struck out to do just that. Shadowboxer is an opera that addresses the
issues of racial stereotyping and segregation, the blessing and curse of modern
celebrity, and one man’s struggle to overcome his inner demons to become
a hero to millions of his fellow Americans. As an elderly Louis (a role split
between Jarrod Lee as Old Joe, Duane Moody as his younger self, and Nickolas
Vaughn as Joe the Boxer) looks back on his life, he remembers both the
tragedies and triumphs he experienced as an African-American in a sport
dominated by white athletes. The opera is comprised of flashbacks that occur in
Old Joe’s mind, and many of these memories bleed into the
character’s reality. These trips down memory lane focus on the
boxer’s early career, Joe’s marriage to Marva Trotter (Adrienne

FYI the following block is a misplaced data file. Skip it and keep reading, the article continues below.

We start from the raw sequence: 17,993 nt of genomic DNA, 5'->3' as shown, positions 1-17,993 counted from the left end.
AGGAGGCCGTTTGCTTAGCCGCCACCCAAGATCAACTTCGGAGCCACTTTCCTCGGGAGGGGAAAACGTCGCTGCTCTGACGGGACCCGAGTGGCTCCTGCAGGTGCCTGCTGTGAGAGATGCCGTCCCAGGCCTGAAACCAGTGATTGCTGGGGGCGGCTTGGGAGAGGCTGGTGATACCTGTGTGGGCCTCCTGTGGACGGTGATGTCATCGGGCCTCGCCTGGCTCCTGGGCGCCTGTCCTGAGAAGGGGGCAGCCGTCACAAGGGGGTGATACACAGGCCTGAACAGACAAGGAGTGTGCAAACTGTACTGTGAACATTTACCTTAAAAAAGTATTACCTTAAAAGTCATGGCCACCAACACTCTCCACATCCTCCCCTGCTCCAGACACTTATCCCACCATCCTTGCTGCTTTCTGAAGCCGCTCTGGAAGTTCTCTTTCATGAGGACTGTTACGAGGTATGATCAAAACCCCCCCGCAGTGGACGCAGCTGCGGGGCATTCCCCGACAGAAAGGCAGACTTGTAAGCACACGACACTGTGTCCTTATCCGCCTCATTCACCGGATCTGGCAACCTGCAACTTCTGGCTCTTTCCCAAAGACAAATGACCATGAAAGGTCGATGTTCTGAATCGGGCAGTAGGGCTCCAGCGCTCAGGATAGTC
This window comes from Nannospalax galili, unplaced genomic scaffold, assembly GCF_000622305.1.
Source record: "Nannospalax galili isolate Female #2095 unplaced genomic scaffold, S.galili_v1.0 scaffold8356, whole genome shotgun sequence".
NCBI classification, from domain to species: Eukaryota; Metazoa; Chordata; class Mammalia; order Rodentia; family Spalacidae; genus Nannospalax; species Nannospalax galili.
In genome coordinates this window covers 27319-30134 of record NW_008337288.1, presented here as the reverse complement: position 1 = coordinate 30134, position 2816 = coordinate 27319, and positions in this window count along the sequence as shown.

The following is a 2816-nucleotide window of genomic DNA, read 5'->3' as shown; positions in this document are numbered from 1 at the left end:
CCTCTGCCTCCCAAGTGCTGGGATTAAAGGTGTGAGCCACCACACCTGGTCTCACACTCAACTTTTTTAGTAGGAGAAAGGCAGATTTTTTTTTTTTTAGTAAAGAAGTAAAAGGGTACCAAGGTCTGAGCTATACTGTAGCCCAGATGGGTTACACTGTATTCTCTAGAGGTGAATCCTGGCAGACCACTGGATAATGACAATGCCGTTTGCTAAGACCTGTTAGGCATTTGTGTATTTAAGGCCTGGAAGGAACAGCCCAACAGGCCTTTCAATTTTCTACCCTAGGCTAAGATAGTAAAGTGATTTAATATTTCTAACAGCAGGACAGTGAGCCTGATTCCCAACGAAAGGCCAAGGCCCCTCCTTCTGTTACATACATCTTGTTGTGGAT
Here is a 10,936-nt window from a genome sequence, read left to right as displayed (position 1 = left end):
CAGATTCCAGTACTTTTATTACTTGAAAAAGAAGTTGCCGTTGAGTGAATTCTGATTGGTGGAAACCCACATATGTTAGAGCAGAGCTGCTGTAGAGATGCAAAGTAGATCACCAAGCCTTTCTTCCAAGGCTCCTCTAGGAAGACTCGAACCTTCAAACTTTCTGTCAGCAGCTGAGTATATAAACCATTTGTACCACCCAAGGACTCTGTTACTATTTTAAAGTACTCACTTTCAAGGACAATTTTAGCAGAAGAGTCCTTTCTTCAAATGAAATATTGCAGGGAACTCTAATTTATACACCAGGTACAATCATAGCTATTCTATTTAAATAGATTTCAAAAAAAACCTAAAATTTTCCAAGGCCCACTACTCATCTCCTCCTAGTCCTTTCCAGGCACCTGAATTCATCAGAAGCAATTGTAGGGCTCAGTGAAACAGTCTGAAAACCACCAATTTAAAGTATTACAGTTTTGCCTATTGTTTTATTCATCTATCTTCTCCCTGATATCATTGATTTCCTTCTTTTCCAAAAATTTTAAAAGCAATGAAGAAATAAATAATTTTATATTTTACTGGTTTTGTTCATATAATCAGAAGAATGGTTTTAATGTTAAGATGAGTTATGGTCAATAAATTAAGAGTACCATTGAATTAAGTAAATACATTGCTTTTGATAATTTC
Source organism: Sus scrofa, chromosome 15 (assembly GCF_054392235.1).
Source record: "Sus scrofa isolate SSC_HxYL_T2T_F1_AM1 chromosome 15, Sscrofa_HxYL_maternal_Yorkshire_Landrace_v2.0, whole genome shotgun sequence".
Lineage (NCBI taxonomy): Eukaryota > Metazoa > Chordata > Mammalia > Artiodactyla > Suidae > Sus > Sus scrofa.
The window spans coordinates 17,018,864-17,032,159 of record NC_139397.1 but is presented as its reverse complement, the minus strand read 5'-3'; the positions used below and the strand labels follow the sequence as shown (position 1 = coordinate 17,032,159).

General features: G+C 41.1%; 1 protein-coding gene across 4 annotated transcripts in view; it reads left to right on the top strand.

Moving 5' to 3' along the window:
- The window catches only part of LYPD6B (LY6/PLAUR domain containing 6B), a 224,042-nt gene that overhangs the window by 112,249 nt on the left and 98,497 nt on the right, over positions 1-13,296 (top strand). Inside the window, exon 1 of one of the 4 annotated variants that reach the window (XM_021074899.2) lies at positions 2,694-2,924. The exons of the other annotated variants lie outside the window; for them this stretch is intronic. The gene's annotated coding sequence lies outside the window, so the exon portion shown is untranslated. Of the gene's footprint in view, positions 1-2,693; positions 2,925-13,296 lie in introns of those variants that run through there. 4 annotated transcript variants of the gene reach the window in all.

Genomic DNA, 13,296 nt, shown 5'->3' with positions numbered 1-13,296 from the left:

Webster), and his famous bout with German boxer Max Schmeling (Peter
Burroughs). Shadowboxer chronicles Joe’s philanthropic
contributions to the US armed forces during WWII, the discrimination he
experienced during his enlistment in the US Army, and his financial ruin at the
hands of the Internal Revenue Service. The opera fast-forwards to Louis’s
descent into substance abuse and madness and the revival of his celebrity
status in his later years. Though he led a turbulent and somewhat sad life, Joe
Louis’s ascension to the throne of the world heavyweight boxing
championship made him a true American hero at a time when the country was
firmly divided along racial lines.
Librettist Chenault sees the title Shadowboxer as having a double
meaning: “[The term] shadowboxer fits with the boxing world… but
in particular reference to Joe [it makes us ask] how do we peer behind the
curtain, how do we move that aside and look at the interior life of Joe?”